Learning to sew was an integral part of family life for most girls in the early years of our country. Making clothes, as well as piecing together quilts, was a necessity and a way of life.
Young girls were taught to sew by their mothers at an early age and the majority of early sewing was done by hand. Purchasing a ready-made dress was very rare in most homes.
When growing up in the 1950s, sewing was a significant part of my family life. My mother was an excellent seamstress. She had a treadle Singer sewing machine that was equipped with an electric motor. It was used to make most all of our clothes. From dresses for the girls, to shirts for the boys, even to ties for my dad — Mom made them all.
My sisters and I would often find an advertisement of an outfit and ask my mother if she would make us one like it. She would take several patterns which she already had and put them together to make a garment. It was amazing how closely her design resembled the expensive one in the ad.
Many hours were spent watching Mother sew and that is how I developed my own sewing skills.
Home economics in high school also helped with my sewing skills. If I asked the teacher for help, her first question would be, “Have you read your guide sheet?” If I answered “yes” to that question, the next one would be, “What did it say?” This way of making sure that I not only read the instructions but also understood them proved invaluable.
From that time on, I greatly enjoyed sewing and made most of my clothes as well as curtains, pillows and other home accessories. Thanks to that strict home economics teacher, a guide sheet was not encountered that could not be deciphered.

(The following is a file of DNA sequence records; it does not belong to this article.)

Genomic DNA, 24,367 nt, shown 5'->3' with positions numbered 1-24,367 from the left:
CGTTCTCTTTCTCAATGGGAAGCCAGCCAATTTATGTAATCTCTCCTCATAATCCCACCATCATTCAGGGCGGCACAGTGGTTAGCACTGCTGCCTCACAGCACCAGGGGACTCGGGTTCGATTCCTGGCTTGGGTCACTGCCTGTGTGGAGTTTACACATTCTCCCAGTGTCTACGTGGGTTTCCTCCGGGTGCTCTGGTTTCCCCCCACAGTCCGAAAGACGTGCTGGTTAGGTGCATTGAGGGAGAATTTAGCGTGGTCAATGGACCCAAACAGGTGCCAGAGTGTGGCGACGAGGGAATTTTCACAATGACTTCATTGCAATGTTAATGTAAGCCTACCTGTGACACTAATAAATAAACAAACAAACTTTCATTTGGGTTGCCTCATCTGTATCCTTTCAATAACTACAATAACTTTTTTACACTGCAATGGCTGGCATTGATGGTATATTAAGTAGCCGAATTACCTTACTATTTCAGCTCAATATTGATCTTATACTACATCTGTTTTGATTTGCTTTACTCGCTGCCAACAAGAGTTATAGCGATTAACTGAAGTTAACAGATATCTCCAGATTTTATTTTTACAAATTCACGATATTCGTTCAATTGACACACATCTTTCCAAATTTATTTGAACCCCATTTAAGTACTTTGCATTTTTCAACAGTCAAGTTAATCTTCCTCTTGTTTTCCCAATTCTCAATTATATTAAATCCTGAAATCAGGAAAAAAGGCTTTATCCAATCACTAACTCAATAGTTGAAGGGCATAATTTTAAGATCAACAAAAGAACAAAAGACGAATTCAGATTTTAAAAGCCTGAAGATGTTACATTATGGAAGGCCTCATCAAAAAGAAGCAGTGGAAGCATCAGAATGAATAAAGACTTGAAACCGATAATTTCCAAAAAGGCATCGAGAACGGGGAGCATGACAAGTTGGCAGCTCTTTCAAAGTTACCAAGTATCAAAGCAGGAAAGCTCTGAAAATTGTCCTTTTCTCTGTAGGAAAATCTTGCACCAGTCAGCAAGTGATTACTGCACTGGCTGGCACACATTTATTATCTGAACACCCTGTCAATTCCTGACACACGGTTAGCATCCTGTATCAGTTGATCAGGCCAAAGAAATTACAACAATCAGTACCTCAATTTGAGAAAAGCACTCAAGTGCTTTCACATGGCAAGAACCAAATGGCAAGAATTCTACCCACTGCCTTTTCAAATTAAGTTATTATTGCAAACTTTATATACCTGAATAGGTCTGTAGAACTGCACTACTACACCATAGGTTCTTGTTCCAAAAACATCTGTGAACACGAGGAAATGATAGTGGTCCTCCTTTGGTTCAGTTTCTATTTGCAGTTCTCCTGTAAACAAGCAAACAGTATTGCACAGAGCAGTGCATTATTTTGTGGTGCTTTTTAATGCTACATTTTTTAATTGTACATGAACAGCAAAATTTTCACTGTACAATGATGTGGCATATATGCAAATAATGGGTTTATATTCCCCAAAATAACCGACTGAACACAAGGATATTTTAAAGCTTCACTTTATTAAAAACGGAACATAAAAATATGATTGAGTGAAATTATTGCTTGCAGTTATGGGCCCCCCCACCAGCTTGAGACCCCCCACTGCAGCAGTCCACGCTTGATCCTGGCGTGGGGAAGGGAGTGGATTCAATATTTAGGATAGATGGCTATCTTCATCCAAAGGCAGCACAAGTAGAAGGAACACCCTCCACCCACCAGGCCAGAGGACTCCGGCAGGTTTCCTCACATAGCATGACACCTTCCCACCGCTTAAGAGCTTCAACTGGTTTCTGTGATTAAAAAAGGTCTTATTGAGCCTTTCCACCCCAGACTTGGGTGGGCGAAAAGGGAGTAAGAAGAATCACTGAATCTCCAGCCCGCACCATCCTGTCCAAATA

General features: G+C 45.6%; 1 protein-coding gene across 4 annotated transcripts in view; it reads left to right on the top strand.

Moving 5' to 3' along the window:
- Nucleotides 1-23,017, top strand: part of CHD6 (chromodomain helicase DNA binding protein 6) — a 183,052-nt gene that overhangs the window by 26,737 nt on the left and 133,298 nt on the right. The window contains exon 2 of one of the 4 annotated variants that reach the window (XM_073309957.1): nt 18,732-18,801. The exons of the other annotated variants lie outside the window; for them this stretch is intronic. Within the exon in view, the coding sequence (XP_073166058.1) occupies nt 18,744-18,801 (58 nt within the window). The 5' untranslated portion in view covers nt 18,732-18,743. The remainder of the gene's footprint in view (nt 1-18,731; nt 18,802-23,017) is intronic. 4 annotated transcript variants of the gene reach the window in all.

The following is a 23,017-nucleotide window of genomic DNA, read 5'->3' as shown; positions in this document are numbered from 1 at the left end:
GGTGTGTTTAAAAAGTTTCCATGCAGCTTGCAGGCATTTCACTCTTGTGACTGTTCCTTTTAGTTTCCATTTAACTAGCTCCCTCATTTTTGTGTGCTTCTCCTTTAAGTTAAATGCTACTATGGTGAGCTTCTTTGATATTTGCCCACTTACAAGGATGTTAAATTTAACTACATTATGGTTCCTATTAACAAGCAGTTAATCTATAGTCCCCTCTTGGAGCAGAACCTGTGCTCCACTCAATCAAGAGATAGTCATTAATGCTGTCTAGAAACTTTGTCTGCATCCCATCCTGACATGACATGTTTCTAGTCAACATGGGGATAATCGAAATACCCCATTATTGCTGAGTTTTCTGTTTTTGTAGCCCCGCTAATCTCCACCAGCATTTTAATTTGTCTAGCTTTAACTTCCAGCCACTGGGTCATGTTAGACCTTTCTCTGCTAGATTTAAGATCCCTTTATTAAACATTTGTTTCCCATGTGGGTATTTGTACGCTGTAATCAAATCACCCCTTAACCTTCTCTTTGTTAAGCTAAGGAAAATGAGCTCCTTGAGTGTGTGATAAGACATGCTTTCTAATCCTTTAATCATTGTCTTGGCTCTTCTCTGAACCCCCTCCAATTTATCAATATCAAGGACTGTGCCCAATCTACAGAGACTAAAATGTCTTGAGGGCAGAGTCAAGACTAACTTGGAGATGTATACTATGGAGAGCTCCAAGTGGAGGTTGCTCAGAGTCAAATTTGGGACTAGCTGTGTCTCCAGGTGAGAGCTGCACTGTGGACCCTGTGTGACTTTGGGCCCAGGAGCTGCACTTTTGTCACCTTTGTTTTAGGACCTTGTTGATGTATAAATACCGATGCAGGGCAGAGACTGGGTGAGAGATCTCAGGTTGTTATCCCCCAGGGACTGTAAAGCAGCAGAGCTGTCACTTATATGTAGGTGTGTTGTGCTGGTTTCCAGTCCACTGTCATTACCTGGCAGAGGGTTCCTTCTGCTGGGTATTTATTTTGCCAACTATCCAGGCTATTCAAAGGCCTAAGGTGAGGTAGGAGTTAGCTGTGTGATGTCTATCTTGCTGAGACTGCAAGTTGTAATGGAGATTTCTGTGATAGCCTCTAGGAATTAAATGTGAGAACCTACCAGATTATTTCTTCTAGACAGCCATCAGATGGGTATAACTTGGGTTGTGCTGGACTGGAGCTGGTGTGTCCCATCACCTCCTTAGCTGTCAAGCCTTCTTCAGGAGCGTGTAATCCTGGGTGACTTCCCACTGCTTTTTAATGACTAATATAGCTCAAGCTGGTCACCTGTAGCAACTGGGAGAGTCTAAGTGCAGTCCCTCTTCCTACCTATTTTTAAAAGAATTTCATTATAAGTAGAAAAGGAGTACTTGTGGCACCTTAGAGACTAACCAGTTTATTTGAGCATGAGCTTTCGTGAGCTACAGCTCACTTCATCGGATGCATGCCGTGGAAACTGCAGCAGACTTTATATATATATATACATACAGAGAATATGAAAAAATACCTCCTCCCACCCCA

During the 1960s and 1970s, I made all of my clothes and did other sewing projects as well. Sewing clothes for my children saved our family a great deal of money.
Fabric shops usually had a bin with short lengths of material for a low price. From these pieces many adorable outfits were made for my daughter, as well as many little boy outfits that were nice-looking and age appropriate for the boys.
I strongly desired for my sewing to meet or match my mother’s standards. When I completed a suit for myself (which even had bound buttonholes) Mother bragged on the good job that was done. Because of her praise, the suit was worn more than any other garment.
Things changed in the 1980s and 1990s. Fewer stores carried sewing needs and fabric became much more expensive. More women began working outside the home which meant less time for sewing and crafts.
Many schools no longer offered home economic classes. If they did, the classes included both boys and girls and involved different activities. Sewing was no longer a priority.
Purchasing clothes became more economical so sewing went by the wayside in many cases.
Just as many families are going back to basics with gardening these days, there is a renewed interest in sewing. Google sewing and you will be surprised to find many sites for various sewing projects. There are tutorials to provide step-by-step instructions, which are probably easier than following a guide sheet.
Many young women are going back to sewing in order to make pillows, curtains and other accessories for the home. Young mothers are also involved in making costumes for their children.
Several churches and organizations offer sewing classes where women meet to share their skills. Homeschoolers are often taught sewing skills as part of their curriculum.
The new sewing machines which are available today make sewing so much easier. Many of them can be programmed to do monogramming and other skills that were only done by hand in years gone by.
Sewing no longer holds the place of importance in the home that it once did. But there is much to be said for choosing fabric and sewing unique creations to be worn or used in the home.
Bonnie Simmerman of Jonesborough is a retired elementary school teacher.